Commonwealth v. Rivers

Decision Date01 November 1940
Citation29 N.E.2d 683,307 Mass. 225
CourtUnited States State Supreme Judicial Court of Massachusetts Supreme Court

September 18, 1940.

Present: FIELD, C.


Practice, Criminal Exceptions: sufficiency of bill, whether error shown. Error Whether shown.

The question of the admissibility, at the trial of an indictment charging the defendant with keeping a house of ill fame, of evidence of a conversation with a woman on the premises could not be determined by this court where the bill of exceptions did not purport to set out all evidence relevant to such question.

COMPLAINT, received and sworn to in the District Court of Eastern Franklin on May 1, 1937.

On appeal to the Superior Court, the case was tried before Butterworth, J., a judge of a District Court.

W. R. Scharton, for the defendant. J. W. Heselton, District Attorney, for the Commonwealth.

RONAN, J. The defendant was convicted of keeping a house of ill fame in violation of G. L. (Ter. Ed.) c. 272,

Section 24. The defendant, a widower, fifty-four years of age, had occupied these premises as his home for several years. A woman twenty-nine years of age, who was employed as his housekeeper, also lived there. One Mrs. Roche was living there as a guest of the housekeeper. At about forty-five minutes after one o'clock on the morning of April 25 1927, two State police officers accompanied by two other persons called at the defendant's home. They were admitted by the housekeeper. One of the men asked her for intoxicating liquor. She referred him to the defendant, who had retired for the night and was in his bedroom which led off the kitchen. This man went into the defendant's room and asked the defendant for liquor. His request was refused. In the meantime Roche, dressed in a kimono, came downstairs. She went with one of the men into the front hall. He was allowed to testify, subject to an exception, that she solicited him to go upstairs for the purpose of having intercourse with her and that she told him what the price would be, a part of which she stated "was for the house." The admission of this evidence is the only question raised by the bill of exceptions.

It is settled that, in a prosecution for keeping a disorderly house or a house of ill fame, evidence is admissible to show the bad character for chastity of women who lived in or frequented the house and the character of their conversations there as tending to show the character of the house, but that conversations by them outside the house and not in the presence of the defendant are merely hearsay and therefore are not competent evidence. Commonwealth v. Harwood, 4 Gray, 41. Commonwealth v. Kimball, 7 Gray, 328. Commonwealth v. Gannett, 1 Allen, 7. Commonwealth v. Davenport, 2 Allen, 299. Commonwealth v. Sliney, 126 Mass. 49 . Commonwealth v. Clark, 145 Mass. 251. Commonwealth v. Bagdasarian, 257 Mass. 248 . Commonwealth v. Martin, 304 Mass. 320 .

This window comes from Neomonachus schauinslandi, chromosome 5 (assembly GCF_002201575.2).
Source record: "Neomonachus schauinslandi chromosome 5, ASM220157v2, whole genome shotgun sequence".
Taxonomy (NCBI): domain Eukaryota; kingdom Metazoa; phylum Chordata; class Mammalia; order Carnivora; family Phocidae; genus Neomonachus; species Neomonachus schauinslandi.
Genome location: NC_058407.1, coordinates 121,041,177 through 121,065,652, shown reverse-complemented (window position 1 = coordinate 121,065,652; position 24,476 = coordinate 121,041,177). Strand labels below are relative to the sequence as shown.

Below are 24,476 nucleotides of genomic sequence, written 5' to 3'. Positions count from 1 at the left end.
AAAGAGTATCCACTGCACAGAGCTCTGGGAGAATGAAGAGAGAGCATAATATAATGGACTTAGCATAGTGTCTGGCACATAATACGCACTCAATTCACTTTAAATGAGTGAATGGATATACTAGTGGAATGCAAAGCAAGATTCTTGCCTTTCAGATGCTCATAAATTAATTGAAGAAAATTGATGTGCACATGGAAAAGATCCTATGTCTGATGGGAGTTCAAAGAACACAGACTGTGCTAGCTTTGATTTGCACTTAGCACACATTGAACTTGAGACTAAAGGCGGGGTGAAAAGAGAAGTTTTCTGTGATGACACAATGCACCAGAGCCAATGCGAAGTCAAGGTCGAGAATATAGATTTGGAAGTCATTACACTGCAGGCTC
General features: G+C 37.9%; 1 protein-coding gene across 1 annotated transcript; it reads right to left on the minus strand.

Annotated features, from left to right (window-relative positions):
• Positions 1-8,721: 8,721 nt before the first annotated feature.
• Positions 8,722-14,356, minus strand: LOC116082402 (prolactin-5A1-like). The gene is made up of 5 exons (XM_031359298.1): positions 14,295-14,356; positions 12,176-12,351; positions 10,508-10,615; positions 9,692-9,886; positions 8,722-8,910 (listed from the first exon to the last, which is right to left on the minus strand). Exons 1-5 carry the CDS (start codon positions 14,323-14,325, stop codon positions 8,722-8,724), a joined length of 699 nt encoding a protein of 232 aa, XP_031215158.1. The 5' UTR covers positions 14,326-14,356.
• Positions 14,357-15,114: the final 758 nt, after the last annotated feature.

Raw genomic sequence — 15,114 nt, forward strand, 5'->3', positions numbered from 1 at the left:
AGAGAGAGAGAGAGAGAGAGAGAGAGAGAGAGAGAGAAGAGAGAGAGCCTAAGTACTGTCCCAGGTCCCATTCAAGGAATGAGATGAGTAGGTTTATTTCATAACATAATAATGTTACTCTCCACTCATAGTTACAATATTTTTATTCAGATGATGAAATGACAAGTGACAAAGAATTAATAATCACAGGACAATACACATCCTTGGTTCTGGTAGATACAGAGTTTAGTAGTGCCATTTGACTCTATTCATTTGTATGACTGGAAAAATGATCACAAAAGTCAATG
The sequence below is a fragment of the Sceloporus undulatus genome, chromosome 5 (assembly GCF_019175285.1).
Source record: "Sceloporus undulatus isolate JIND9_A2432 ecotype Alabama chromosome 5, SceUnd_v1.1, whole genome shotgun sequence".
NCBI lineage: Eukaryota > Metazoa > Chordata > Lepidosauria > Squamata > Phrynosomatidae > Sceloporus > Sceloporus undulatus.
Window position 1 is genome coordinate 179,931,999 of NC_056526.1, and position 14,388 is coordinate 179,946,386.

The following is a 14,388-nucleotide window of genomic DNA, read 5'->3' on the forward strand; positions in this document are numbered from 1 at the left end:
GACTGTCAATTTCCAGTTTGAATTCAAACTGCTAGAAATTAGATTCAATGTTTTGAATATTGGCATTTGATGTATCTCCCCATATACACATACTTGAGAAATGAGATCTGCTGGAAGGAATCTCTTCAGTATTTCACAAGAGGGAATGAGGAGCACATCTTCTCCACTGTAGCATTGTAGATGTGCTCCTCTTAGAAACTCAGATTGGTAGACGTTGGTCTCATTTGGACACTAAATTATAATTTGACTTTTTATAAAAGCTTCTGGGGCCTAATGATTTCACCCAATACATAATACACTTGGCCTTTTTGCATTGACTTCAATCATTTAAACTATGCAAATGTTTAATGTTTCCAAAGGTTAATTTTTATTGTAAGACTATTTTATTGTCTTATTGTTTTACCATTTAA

This bill of exceptions does not purport to set out all the material facts relative to the admission of the evidence in question and the Commonwealth raises this point. Exceptions that are so framed that we cannot determine from them alone whether the evidence was rightly or wrongly admitted must be overruled. We cannot say, in the absence of anything to the contrary, that the testimony introduced at the trial was not such as to render this evidence admissible. Parmenter v. Coburn, 6 Gray, 509. Day v. Moore...

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  • Horowitz v. People's Sav. Bank
    • United States
    • United States State Supreme Judicial Court of Massachusetts Supreme Court
    • November 1, 1940
    ... ... inferences of which they are susceptible, the ultimate ... finding is justified as matter of law it must stand ... Burke v. Commonwealth, 283 Mass. 63 , 67. Morse ... v. Chase, 305 Mass. 504 , 508 ...        Upon the facts ... found by the judge there was no error in his ... ...

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